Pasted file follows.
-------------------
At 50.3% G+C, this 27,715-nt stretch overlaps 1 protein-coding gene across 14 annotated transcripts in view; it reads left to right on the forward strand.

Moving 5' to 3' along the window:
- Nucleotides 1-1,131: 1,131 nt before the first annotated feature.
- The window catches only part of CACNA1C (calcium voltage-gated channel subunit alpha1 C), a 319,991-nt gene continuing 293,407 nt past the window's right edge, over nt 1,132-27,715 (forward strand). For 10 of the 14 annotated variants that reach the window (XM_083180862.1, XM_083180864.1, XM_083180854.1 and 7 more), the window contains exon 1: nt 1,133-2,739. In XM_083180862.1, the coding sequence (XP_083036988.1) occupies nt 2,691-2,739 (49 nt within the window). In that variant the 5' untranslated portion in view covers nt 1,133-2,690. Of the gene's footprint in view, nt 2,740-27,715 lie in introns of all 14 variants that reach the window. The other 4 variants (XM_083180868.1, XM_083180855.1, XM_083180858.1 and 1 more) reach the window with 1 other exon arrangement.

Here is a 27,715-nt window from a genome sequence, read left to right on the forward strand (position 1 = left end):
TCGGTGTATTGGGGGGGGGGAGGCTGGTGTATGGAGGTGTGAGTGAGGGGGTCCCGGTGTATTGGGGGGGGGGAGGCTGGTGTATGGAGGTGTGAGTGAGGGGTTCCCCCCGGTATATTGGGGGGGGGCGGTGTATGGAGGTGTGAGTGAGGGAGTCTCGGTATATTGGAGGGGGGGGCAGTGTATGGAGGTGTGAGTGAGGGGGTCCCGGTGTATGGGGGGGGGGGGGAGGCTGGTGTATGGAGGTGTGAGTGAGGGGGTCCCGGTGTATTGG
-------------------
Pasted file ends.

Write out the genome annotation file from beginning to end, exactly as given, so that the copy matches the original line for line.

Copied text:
At 50.3% G+C, this 27,715-nt stretch overlaps 1 protein-coding gene across 14 annotated transcripts in view; it reads left to right on the forward strand.

Moving 5' to 3' along the window:
- Nucleotides 1-1,131: 1,131 nt before the first annotated feature.
- The window catches only part of CACNA1C (calcium voltage-gated channel subunit alpha1 C), a 319,991-nt gene continuing 293,407 nt past the window's right edge, over nt 1,132-27,715 (forward strand). For 10 of the 14 annotated variants that reach the window (XM_083180862.1, XM_083180864.1, XM_083180854.1 and 7 more), the window contains exon 1: nt 1,133-2,739. In XM_083180862.1, the coding sequence (XP_083036988.1) occupies nt 2,691-2,739 (49 nt within the window). In that variant the 5' untranslated portion in view covers nt 1,133-2,690. Of the gene's footprint in view, nt 2,740-27,715 lie in introns of all 14 variants that reach the window. The other 4 variants (XM_083180868.1, XM_083180855.1, XM_083180858.1 and 1 more) reach the window with 1 other exon arrangement.

Here is a 27,715-nt window from a genome sequence, read left to right on the forward strand (position 1 = left end):
TCGGTGTATTGGGGGGGGGGAGGCTGGTGTATGGAGGTGTGAGTGAGGGGGTCCCGGTGTATTGGGGGGGGGGAGGCTGGTGTATGGAGGTGTGAGTGAGGGGTTCCCCCCGGTATATTGGGGGGGGGCGGTGTATGGAGGTGTGAGTGAGGGAGTCTCGGTATATTGGAGGGGGGGGCAGTGTATGGAGGTGTGAGTGAGGGGGTCCCGGTGTATGGGGGGGGGGGGGAGGCTGGTGTATGGAGGTGTGAGTGAGGGGGTCCCGGTGTATTGG